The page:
denying a request for discovery because, among other reasons, plaintiff had not identified the proposed discovery with specificity or explained why it would likely change the court's determinationSummary of this case from Swann v. Office of the Architect of the Capitol
Civil Action No. 11-00420 (CKK)
MEMORANDUM OPINION AND ORDER
Plaintiff Sharon M. Harrison ("Harrison") brings this employment retaliation action against her employer, the Office of the Architect of the Capitol (the "AOC"). The AOC has filed a  Motion for Summary Judgment. Harrison responded by, among other things, filing a  Motion for Relief Pursuant to Federal Rule Civil Procedure 56(f) ("Motion for Relief").Despite the title, the Court construes Harrison's Motion for Relief as arising under Federal Rule of Civil Procedure 56(d), which delineates those circumstances under which a party may resist a motion for summary judgment on the basis that she "cannot present facts essential to justify [her] opposition." Fed. R. Civ. P. 56(d). Upon careful consideration of the parties' submissions, the relevant authorities, and the record as a whole, the Court finds that Harrison has failed to carry her burden under Rule 56(d). Accordingly, her  Motion for Relief shall be DENIED.
The motion is also styled as a motion to dismiss. In both respects, the motion remains pending and will be resolved in a subsequent opinion.
To be precise, Harrison first responded by filing an opposition that failed to comply with the Local Rules of this Court and the directives set forth in the Court's  Scheduling and Procedures Order. On July 1, 2011, the Court struck Harrison's original opposition and directed her to submit a revised opposition. See Mem. Order (July 1, 2011), ECF No. .
Rule 56(d) was formerly designated as Rule 56(f).
Although the Court's decision is based on the record as a whole, its consideration has focused on the following documents: Plaintiff's  Second Revised Memorandum of Law and Points and Authorities in Support of her Motion for Relief Pursuant to Federal Rule Civil Procedure 56(f) ("Memorandum"); and Defendant's  Reply to Plaintiff's Opposition to Defendant's Motion to Dismiss, or, Alternatively, for Summary Judgment. Although Harrison was allocated until August 11, 2011 to file a reply, the public docket reflects that she elected not do so. See LCvR 7(d); Fed. R. Civ. P. 6(d). Accordingly, the motion is fully briefed and ripe for a decision. In an exercise of its discretion, the Court concludes that holding oral argument would not be of assistance in rendering a decision. See LCvR 7(f).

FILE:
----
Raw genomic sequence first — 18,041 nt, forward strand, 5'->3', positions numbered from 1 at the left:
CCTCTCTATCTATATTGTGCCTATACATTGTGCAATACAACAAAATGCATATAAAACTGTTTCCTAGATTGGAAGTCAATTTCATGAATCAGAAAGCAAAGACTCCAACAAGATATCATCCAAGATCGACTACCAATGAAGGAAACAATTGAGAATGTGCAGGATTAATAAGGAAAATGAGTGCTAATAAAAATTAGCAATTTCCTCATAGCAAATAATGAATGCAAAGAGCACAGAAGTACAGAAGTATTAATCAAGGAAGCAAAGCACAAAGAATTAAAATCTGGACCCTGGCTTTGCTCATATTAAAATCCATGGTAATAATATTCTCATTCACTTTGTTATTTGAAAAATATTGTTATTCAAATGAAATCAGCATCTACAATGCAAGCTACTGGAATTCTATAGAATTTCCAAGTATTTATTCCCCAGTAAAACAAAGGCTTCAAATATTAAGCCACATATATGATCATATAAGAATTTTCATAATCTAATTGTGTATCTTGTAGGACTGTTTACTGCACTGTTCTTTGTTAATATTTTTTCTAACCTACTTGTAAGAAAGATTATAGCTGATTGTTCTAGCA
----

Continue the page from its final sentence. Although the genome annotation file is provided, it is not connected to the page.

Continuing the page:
I. LEGAL STANDARD AND DISCUSSION
Harrison seeks relief under Federal Rule of Civil Procedure 56(d), which provides:
When Facts Are Unavailable to the Nonmovant. If a nonmovant shows by affidavit or declaration that, for specified reasons, it cannot present facts essential to justify its opposition [to a motion for summary judgment], the court may:FED. R. CIV. P. 56(d). The decision of whether to grant or deny relief under Rule 56(d) is discretionary and entrusted to the district court. Pardo-Kronemann v. Donovan, 601 F.3d 599, 611-12 (D.C. Cir. 2010). Harrison, as the party seeking relief under Rule 56(d), bears the burden of making the required "showing." That is, Harrison must demonstrate "that, for specified reasons, [she] cannot present facts essential to justify [her] opposition" to the AOC's Motion for Summary Judgment. FED. R. CIV. P. 56(d). For at least four separate reasons, any one of which is sufficient to deny the relief sought, the Court finds that Harrison has failed to discharge her burden.
(1) defer considering the motion or deny it;
(2) allow time to obtain affidavits or declarations or to take discovery; or
(3) issue any other appropriate order.